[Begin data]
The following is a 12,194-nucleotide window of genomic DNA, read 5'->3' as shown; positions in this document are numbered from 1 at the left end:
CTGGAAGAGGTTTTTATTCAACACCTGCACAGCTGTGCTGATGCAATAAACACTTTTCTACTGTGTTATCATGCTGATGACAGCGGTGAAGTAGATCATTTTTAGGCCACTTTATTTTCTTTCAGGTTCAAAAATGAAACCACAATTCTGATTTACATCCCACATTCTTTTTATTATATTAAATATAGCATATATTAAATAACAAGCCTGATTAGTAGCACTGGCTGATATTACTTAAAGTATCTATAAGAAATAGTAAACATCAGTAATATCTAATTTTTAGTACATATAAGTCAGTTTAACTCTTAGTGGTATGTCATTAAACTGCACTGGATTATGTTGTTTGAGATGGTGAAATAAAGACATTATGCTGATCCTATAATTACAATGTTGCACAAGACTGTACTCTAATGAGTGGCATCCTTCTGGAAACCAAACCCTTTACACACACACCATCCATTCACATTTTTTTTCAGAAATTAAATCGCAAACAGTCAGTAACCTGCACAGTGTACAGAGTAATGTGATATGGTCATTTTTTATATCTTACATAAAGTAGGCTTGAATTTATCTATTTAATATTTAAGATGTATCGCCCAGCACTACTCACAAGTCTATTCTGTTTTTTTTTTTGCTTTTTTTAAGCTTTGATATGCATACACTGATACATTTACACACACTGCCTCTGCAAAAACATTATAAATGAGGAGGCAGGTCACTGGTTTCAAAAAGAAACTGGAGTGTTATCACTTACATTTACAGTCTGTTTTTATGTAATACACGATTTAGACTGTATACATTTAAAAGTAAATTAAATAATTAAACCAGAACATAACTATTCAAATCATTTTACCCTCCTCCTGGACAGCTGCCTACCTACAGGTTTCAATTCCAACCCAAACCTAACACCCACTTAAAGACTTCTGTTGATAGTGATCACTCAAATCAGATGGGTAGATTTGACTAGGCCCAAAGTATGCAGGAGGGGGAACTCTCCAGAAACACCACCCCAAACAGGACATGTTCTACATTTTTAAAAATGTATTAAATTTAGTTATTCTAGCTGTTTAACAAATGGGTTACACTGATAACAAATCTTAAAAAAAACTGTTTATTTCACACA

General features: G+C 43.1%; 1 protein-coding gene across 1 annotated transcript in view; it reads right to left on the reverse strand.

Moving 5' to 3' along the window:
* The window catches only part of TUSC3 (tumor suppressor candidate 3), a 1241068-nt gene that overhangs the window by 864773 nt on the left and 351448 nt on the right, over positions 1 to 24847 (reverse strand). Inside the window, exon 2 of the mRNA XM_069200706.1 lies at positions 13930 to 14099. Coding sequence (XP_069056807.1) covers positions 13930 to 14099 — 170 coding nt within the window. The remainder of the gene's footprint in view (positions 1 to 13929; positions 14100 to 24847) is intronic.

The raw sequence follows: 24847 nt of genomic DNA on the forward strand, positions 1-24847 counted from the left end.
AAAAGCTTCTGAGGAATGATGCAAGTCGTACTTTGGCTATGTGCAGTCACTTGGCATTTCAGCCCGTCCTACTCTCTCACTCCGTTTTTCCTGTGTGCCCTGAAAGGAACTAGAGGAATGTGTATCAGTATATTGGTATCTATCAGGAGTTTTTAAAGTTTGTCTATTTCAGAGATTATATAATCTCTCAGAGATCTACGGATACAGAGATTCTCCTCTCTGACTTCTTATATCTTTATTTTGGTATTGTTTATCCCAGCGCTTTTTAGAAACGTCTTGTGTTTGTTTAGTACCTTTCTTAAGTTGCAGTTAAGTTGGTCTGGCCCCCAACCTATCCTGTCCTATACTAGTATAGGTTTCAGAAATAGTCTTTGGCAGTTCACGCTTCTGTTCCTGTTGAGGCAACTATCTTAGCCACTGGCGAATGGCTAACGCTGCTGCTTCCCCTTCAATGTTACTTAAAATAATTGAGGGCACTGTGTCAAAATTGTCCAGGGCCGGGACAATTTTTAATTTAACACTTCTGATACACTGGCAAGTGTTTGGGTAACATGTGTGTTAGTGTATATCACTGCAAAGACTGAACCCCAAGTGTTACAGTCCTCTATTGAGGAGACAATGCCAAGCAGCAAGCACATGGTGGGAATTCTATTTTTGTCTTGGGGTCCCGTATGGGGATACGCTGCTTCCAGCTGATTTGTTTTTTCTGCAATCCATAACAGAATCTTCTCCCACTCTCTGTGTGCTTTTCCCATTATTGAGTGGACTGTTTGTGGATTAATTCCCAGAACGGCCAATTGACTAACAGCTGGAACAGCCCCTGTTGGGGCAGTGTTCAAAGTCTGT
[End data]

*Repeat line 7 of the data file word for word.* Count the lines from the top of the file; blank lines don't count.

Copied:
AAAAGCTTCTGAGGAATGATGCAAGTCGTACTTTGGCTATGTGCAGTCACTTGGCATTTCAGCCCGTCCTACTCTCTCACTCCGTTTTTCCTGTGTGCCCTGAAAGGAACTAGAGGAATGTGTATCAGTATATTGGTATCTATCAGGAGTTTTTAAAGTTTGTCTATTTCAGAGATTATATAATCTCTCAGAGATCTACGGATACAGAGATTCTCCTCTCTGACTTCTTATATCTTTATTTTGGTATTGTTTATCCCAGCGCTTTTTAGAAACGTCTTGTGTTTGTTTAGTACCTTTCTTAAGTTGCAGTTAAGTTGGTCTGGCCCCCAACCTATCCTGTCCTATACTAGTATAGGTTTCAGAAATAGTCTTTGGCAGTTCACGCTTCTGTTCCTGTTGAGGCAACTATCTTAGCCACTGGCGAATGGCTAACGCTGCTGCTTCCCCTTCAATGTTACTTAAAATAATTGAGGGCACTGTGTCAAAATTGTCCAGGGCCGGGACAATTTTTAATTTAACACTTCTGATACACTGGCAAGTGTTTGGGTAACATGTGTGTTAGTGTATATCACTGCAAAGACTGAACCCCAAGTGTTACAGTCCTCTATTGAGGAGACAATGCCAAGCAGCAAGCACATGGTGGGAATTCTATTTTTGTCTTGGGGTCCCGTATGGGGATACGCTGCTTCCAGCTGATTTGTTTTTTCTGCAATCCATAACAGAATCTTCTCCCACTCTCTGTGTGCTTTTCCCATTATTGAGTGGACTGTTTGTGGATTAATTCCCAGAACGGCCAATTGACTAACAGCTGGAACAGCCCCTGTTGGGGCAGTGTTCAAAGTCTGT